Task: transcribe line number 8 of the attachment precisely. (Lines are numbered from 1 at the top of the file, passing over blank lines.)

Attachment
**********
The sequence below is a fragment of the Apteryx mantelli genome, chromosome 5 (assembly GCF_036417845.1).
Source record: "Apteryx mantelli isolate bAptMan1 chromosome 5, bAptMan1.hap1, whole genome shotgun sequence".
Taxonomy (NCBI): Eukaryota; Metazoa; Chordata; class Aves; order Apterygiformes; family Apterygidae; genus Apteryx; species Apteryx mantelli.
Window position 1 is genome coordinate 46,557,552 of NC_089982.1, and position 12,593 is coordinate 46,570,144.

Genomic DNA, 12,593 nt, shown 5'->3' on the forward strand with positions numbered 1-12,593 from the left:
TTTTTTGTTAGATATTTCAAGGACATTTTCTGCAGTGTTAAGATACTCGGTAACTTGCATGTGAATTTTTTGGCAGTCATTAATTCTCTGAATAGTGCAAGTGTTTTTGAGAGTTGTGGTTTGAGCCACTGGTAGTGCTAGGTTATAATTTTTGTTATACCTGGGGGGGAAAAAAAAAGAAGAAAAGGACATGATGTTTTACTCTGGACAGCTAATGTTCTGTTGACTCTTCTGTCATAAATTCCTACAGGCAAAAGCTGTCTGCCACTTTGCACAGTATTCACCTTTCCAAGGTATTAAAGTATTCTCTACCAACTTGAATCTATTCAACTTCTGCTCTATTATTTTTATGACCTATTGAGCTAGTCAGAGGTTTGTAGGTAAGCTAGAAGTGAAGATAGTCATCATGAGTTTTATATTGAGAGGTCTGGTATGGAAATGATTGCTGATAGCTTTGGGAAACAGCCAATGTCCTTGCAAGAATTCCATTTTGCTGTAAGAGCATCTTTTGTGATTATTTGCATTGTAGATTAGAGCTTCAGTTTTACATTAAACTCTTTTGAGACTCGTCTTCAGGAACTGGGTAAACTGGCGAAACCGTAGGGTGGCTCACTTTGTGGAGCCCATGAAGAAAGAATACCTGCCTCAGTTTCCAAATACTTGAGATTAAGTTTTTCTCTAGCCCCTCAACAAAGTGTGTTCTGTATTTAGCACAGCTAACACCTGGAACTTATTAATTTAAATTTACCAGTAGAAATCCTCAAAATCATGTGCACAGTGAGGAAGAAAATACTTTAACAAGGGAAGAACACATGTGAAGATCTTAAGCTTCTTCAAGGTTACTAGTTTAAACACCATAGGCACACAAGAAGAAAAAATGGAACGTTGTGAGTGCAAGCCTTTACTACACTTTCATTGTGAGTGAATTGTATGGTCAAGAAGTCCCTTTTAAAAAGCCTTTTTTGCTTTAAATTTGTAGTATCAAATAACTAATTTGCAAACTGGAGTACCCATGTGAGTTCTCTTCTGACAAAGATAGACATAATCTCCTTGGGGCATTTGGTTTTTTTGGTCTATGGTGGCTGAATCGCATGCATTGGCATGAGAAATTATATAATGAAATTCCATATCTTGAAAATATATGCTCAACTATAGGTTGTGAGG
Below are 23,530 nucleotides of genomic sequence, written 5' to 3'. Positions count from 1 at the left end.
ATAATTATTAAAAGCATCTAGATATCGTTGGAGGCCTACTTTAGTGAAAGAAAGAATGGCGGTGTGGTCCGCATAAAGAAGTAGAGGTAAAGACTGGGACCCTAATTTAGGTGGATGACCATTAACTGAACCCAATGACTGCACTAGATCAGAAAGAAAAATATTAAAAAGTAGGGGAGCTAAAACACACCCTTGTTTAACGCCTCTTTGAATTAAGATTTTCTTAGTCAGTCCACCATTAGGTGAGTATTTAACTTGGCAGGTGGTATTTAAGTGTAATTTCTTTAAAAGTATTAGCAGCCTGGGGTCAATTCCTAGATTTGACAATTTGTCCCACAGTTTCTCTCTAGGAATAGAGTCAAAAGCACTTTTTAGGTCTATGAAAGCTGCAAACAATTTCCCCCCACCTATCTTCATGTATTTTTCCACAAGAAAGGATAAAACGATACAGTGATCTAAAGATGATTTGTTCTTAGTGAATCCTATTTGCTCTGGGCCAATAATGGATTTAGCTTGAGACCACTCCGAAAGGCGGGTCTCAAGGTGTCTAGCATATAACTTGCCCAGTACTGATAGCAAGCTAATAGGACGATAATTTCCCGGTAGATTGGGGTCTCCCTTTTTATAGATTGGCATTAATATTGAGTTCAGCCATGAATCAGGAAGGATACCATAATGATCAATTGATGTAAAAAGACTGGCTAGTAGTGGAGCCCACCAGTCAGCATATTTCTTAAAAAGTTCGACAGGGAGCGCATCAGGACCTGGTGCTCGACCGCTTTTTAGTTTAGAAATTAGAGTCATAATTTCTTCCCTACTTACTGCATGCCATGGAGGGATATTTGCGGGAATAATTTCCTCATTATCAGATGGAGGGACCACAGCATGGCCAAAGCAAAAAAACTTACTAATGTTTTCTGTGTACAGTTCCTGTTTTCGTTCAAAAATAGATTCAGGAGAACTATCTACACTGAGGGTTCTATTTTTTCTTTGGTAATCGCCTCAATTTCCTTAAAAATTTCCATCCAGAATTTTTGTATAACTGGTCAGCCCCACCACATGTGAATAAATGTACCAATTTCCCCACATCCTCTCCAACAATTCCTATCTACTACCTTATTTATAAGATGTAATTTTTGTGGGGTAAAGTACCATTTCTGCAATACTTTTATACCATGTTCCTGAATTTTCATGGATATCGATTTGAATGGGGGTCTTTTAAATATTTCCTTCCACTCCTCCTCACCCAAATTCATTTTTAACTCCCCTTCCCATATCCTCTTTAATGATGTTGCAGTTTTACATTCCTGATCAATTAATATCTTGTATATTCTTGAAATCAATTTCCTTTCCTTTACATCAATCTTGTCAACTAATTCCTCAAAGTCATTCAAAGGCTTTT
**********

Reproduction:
ATAATTATTAAAAGCATCTAGATATCGTTGGAGGCCTACTTTAGTGAAAGAAAGAATGGCGGTGTGGTCCGCATAAAGAAGTAGAGGTAAAGACTGGGACCCTAATTTAGGTGGATGACCATTAACTGAACCCAATGACTGCACTAGATCAGAAAGAAAAATATTAAAAAGTAGGGGAGCTAAAACACACCCTTGTTTAACGCCTCTTTGAATTAAGATTTTCTTAGTCAGTCCACCATTAGGTGAGTATTTAACTTGGCAGGTGGTATTTAAGTGTAATTTCTTTAAAAGTATTAGCAGCCTGGGGTCAATTCCTAGATTTGACAATTTGTCCCACAGTTTCTCTCTAGGAATAGAGTCAAAAGCACTTTTTAGGTCTATGAAAGCTGCAAACAATTTCCCCCCACCTATCTTCATGTATTTTTCCACAAGAAAGGATAAAACGATACAGTGATCTAAAGATGATTTGTTCTTAGTGAATCCTATTTGCTCTGGGCCAATAATGGATTTAGCTTGAGACCACTCCGAAAGGCGGGTCTCAAGGTGTCTAGCATATAACTTGCCCAGTACTGATAGCAAGCTAATAGGACGATAATTTCCCGGTAGATTGGGGTCTCCCTTTTTATAGATTGGCATTAATATTGAGTTCAGCCATGAATCAGGAAGGATACCATAATGATCAATTGATGTAAAAAGACTGGCTAGTAGTGGAGCCCACCAGTCAGCATATTTCTTAAAAAGTTCGACAGGGAGCGCATCAGGACCTGGTGCTCGACCGCTTTTTAGTTTAGAAATTAGAGTCATAATTTCTTCCCTACTTACTGCATGCCATGGAGGGATATTTGCGGGAATAATTTCCTCATTATCAGATGGAGGGACCACAGCATGGCCAAAGCAAAAAAACTTACTAATGTTTTCTGTGTACAGTTCCTGTTTTCGTTCAAAAATAGATTCAGGAGAACTATCTACACTGAGGGTTCTATTTTTTCTTTGGTAATCGCCTCAATTTCCTTAAAAATTTCCATCCAGAATTTTTGTATAACTGGTCAGCCCCACCACATGTGAATAAATGTACCAATTTCCCCACATCCTCTCCAACAATTCCTATCTACTACCTTATTTATAAGATGTAATTTTTGTGGGGTAAAGTACCATTTCTGCAATACTTTTATACCATGTTCCTGAATTTTCATGGATATCGATTTGAATGGGGGTCTTTTAAATATTTCCTTCCACTCCTCCTCACCCAAATTCATTTTTAACTCCCCTTCCCATATCCTCTTTAATGATGTTGCAGTTTTACATTCCTGATCAATTAATATCTTGTATATTCTTGAAATCAATTTCCTTTCCTTTACATCAATCTTGTCAACTAATTCCTCAAAGTCATTCAAAGGCTTTT